Gnome green screen of death
matthew at FreeBSD.org
Fri Sep 27 06:53:48 UTC 2013
On 27/09/2013 04:34, leeoliveshackelford at surewest.net wrote:
> Good afternoon, dear FreeBSD enthusiast. I have installed X11 and Gnome on my computer equipped with FreeBSD 9.1. The X11
> and Gnome packages were taken from the d.v.d.-r.o.m. that
> contained the operating system. The computer is an H.P. Z220
> with an Intel Xeon quad-core processor. I do not want Gnome
> to start automatically on bootup. I wish to call it from the
> command line on the local console. When I have finished
> working with Gnome, I expect the operating system to return me
> to console session from which Gnome was called. I have
> started Gnome with the command "exec gdm-session". I do not
> know if the "exec" keyword is necessary, but it worked. When I
> am finished working with Gnome, I click on the logoff (or
> logout?) button. The screen turns solid green with none of
> icons, characters, image, or splash. The computer does not
> respond to the keyboard. When I cut the power to the computer,
> and then reboot, I receive a sequence of messages complaining
> that ada0s3a, ada0s3d, and so on, are corrupt, and that I must
> run fdsk. What am I doing wrong here? The following error messages, which are shown only partially because they flash quickly on the screen, appear before Gnome starts:
There's a number of things:
-- you seem to be logging into your X environment as root.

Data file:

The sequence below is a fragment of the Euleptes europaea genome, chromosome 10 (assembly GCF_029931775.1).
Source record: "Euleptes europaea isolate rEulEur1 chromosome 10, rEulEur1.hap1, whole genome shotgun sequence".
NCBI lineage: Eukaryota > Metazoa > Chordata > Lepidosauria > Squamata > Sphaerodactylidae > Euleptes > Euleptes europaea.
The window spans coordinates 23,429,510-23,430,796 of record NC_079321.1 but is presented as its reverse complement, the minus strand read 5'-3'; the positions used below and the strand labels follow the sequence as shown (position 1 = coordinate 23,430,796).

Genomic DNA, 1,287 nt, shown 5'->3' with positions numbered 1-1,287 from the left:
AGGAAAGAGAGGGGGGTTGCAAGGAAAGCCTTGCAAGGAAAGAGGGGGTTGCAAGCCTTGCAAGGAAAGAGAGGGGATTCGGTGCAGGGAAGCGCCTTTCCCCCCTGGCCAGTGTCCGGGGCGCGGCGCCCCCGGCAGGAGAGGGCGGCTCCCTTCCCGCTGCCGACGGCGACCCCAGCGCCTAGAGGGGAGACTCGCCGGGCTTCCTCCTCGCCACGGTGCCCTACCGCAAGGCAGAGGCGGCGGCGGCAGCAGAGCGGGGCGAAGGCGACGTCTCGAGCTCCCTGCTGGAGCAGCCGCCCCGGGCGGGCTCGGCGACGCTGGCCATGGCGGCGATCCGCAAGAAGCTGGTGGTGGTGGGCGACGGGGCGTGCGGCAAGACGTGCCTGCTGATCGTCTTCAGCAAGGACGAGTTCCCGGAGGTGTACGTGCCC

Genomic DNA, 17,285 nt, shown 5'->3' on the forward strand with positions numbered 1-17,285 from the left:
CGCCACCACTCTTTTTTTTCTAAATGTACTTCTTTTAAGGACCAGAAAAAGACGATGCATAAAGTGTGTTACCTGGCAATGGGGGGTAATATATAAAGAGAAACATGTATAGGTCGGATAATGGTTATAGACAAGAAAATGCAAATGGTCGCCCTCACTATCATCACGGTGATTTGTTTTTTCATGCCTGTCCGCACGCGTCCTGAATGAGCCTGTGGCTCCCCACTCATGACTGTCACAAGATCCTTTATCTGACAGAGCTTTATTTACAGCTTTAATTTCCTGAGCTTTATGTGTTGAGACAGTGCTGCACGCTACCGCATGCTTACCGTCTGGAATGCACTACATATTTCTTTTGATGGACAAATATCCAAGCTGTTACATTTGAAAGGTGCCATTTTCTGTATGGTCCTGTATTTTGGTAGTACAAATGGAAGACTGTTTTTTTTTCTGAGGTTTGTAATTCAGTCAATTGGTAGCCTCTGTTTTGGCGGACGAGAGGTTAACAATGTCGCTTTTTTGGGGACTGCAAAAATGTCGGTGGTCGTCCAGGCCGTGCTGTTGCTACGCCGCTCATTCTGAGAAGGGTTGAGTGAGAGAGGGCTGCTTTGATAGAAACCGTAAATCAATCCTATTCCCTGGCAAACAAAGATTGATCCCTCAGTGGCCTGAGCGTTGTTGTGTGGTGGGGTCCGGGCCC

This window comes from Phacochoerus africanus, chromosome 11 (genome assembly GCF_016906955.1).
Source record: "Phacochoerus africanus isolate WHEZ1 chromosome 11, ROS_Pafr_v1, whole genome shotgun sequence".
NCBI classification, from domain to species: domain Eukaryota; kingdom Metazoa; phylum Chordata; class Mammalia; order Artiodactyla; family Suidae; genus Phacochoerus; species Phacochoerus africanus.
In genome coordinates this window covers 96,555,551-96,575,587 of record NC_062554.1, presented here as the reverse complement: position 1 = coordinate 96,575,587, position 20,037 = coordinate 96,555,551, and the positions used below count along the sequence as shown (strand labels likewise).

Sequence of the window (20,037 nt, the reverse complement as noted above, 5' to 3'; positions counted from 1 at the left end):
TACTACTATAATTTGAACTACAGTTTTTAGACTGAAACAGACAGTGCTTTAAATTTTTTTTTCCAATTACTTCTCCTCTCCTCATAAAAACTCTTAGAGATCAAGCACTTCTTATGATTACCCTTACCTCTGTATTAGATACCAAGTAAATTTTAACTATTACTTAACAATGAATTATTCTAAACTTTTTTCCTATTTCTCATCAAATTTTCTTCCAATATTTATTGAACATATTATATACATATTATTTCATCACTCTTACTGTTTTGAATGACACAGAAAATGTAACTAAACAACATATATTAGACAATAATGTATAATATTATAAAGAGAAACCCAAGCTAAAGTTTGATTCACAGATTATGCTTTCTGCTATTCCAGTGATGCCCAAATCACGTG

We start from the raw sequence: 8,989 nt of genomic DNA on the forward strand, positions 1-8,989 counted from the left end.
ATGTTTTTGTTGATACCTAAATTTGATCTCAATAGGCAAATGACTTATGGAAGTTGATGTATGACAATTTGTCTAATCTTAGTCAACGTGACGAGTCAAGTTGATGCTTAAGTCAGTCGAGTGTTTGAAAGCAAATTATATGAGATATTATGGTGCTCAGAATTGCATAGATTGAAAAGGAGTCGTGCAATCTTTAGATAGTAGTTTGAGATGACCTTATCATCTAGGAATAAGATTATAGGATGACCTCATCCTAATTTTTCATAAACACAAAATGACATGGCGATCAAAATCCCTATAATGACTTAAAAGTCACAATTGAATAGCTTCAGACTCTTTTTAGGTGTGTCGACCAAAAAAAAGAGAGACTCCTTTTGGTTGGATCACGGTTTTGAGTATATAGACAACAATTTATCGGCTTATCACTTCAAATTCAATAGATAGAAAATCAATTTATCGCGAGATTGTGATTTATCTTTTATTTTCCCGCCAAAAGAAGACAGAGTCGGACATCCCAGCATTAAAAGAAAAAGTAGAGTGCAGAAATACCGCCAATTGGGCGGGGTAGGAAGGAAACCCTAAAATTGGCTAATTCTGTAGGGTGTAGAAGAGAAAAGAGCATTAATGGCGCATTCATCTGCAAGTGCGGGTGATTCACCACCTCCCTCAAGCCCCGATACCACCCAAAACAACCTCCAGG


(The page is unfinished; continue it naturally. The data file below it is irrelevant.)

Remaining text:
This is not a particularly good idea. Much better to
create yourself a normal user account for that, and use
su(1) or sudo(1) to take rootly powers as required.
-- You don't say what sort of graphics card the system has.
If you look at /var/log/Xorg.log.0 (or something similar to
that) it will have that information amongst a lot of other
The nature of the graphics card is important, because some
models don't switch back to console mode from graphics mode
very well. It's a known bug, and unfortunately if you have
one of those models the best advice at the moment is to run
a display manager (xdm, kdm, slim) and always use a graphical
-- The use of 'exec' in ~/.startx is correct, but not if you're
typing that from the shell command prompt. What exec does is
*replace* the current process with the one you called. That's
fine if you're replacing the (very small) shell script that is
~/.startx, but not if you're replacing your login shell.
The recommended way to start X from the command line is to set up
a ~/.startx script (which could contain just your 'exec
gdm-session' command, or quite a bit more. Then type startx to
(like it says on the tin...) start X.
Dr Matthew J Seaman MA, D.Phil.
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